Speaking of lost, Jordan and Jeff's cab driver assures them that they're only a few minutes away. But the view out the window is not encouraging, with towers looming over the street and hardly a single light visible in any window. They seem to be in the business district, in the middle of the night, on a weekend, during a recession, after a biological holocaust, expecting the Langoliers at any moment. "Either we're eating hamburgers or somebody's eating us on this dark road," Jeff snarks. He looks at the driver's GPS screen, which is not encouraging. "We are in he middle of nowhere," Jeff says as they take an exit marked "Ausfahrt." "We're done," Jordan declares fatalistically. But hey, look on the bright side: now you can say you've been to Ausfahrt!
After the ads, Jeff comes up a with a plan: "This dude's gotta get a grip on reality." The driver seems to finally figure out how to program his GPS, which he's clearly not had long enough to realize you can't always trust those things. Now they're heading back into Hamburg. "We should've just done the soccer thing," Jordan says, as though that would have made a difference. Jeff correctly points out, "This guy would have typed it in his GPS, we'd have ended up in Switzerland," displaying a geographical acumen I wouldn't have expected of him.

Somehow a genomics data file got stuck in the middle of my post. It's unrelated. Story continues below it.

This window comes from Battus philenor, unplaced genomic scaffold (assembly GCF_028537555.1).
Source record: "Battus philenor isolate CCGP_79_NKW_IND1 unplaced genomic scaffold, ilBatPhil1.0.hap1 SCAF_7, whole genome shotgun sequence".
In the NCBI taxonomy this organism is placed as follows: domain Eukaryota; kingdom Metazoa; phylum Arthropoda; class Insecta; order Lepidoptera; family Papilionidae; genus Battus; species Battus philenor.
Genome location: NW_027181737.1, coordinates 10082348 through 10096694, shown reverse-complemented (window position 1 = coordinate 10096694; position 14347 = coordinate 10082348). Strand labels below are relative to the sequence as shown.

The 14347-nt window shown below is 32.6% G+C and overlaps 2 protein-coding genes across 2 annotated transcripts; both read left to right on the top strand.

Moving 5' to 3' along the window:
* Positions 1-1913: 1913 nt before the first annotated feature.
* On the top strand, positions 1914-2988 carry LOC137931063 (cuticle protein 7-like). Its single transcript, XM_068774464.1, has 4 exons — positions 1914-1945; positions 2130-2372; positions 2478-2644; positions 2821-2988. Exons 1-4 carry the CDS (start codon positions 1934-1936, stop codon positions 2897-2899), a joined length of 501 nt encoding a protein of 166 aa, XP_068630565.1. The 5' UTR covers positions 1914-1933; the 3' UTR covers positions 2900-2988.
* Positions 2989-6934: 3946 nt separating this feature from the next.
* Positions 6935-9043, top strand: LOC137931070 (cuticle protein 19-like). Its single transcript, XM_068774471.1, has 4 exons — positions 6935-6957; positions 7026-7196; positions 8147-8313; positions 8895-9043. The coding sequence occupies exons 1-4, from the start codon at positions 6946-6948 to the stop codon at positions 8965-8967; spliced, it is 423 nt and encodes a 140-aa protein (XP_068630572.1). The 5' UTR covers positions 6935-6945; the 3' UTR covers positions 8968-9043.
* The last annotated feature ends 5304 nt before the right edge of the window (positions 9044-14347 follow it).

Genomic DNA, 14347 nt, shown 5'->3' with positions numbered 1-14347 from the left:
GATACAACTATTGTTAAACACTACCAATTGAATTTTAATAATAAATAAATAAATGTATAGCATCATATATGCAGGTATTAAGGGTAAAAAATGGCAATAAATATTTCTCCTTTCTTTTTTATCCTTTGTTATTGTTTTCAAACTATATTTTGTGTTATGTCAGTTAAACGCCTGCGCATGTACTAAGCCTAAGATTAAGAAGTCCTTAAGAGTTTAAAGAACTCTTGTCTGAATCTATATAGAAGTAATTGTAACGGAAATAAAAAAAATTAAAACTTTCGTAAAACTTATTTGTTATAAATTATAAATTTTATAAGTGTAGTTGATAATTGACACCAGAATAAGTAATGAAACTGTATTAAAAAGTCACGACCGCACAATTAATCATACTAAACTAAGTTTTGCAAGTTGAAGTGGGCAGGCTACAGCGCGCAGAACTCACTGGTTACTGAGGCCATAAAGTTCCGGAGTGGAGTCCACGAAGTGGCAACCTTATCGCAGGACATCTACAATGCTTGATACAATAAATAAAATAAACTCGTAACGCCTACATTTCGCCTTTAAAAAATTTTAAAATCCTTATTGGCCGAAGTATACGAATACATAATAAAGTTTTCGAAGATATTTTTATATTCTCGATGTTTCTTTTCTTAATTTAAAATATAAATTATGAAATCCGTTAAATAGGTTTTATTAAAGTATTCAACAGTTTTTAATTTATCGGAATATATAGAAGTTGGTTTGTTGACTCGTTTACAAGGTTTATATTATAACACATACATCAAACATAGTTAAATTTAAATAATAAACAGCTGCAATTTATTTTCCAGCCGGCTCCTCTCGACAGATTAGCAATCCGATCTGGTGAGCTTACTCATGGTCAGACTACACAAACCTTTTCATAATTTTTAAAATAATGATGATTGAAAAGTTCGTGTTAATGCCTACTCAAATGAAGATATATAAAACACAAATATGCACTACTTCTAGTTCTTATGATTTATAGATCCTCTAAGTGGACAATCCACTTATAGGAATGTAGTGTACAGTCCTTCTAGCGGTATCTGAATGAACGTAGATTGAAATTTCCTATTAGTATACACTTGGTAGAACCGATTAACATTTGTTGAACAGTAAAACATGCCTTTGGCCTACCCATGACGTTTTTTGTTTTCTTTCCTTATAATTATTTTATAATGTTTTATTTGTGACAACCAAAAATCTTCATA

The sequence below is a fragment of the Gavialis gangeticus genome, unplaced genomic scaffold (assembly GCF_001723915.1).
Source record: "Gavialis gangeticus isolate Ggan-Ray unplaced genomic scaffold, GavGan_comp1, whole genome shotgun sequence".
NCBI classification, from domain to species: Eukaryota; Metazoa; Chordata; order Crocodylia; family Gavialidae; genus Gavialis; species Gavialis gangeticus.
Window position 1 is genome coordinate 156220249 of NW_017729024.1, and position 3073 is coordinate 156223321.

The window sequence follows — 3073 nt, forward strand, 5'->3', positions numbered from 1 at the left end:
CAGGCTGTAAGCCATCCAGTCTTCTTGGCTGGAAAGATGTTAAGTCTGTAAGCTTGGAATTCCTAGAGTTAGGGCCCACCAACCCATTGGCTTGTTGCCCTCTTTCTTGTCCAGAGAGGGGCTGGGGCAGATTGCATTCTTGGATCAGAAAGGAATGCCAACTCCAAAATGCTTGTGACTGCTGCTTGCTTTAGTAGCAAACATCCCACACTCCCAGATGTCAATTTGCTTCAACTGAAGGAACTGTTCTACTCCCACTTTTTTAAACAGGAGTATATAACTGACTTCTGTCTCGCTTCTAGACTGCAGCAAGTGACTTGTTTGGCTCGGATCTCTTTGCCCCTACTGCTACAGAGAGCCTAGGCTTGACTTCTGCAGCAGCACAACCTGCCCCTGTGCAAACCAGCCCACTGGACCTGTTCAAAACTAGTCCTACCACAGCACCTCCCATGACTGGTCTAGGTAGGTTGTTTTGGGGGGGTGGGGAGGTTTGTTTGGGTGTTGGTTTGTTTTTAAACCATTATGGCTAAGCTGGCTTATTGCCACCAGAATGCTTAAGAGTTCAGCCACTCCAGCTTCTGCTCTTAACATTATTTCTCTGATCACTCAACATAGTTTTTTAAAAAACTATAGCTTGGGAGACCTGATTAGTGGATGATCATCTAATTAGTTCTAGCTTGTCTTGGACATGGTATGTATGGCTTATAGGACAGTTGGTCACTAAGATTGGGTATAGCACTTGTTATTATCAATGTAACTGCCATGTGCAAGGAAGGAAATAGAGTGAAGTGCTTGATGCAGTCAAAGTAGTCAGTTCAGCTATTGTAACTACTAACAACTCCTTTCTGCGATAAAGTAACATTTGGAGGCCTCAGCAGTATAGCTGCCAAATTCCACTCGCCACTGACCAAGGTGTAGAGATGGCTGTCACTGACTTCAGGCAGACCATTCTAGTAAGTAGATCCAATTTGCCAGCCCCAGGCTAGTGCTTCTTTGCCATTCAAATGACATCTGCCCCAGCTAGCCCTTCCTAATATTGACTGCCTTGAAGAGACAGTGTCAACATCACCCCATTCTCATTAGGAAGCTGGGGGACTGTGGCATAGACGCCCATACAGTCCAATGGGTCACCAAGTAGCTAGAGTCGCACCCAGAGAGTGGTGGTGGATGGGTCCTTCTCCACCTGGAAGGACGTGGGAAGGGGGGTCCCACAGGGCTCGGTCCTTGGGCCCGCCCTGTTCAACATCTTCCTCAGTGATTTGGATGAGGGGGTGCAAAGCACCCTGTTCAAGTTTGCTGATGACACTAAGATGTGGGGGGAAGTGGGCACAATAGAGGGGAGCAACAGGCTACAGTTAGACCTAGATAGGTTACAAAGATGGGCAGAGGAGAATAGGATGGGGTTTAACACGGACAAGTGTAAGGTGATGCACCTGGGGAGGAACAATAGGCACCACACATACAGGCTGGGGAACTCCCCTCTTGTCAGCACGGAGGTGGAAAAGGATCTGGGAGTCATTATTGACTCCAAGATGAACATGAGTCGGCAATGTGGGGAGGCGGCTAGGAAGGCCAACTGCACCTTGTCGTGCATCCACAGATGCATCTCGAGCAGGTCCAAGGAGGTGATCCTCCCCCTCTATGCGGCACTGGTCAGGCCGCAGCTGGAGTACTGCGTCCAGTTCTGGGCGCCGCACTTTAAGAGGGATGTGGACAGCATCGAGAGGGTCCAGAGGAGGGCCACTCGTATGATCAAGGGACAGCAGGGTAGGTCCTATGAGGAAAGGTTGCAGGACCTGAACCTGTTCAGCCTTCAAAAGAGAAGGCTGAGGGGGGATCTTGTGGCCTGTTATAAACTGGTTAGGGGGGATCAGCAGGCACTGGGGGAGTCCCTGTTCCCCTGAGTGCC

Edga is telling the Detectives about the local red light district they've just arrived in, locally, known as the Reeperbahn: "Pubs, discos, and sex shops." She points out the silver Beatles as they drive past them, and drops them off as close as she can. Now they have to take the long walk down what looks like the whole length of a German version of Bourbon Street before finding the big red "Indra" sign way at the end. Inside, Phil stands behind the mat with his arms folded while that tribute band plays, I guess because he's more of a Stones guy. The Not-Beatles are performing "Please, Mr. Postman," because the real Beatles weren't playing many original songs back in the day. And even if they had been, CBS spent so much money commissioning the Heroic Cowboy Theme (which is why we hear it five times a week) that there wasn't enough money left in the music budget to get the rights to a more thematically appropriate song like, say, "Here, There and Everywhere." I like the band, though. Non-Lennon sings with a German accent and his glasses are wrong, and Paul McCartnot plays his Hofner bass right-handed, but it's all just off enough to make it charming as opposed to creepy. Plus they can stop on a dime whenever a team jumps on the mat. The band's Paul steps off the bandstand to act as the greeter, and Louie announces that he's no longer a sheep but a wolf, even adding a howl. Phil tells them they're team number one, which thrills them so much that it spills onto Phil. Phil says they've each won a $5,000 Discover gift card, which is the ideal gift for people who hate to shop for presents but aren't quite tacky enough to just give cash. Louie interviews, "We made bad decisions in the beginning. We're not doing that any more." Okay, I'm happy for them, but they've won one leg, out of the four they said they'd have won by now. Let's wait and see if they can keep it up.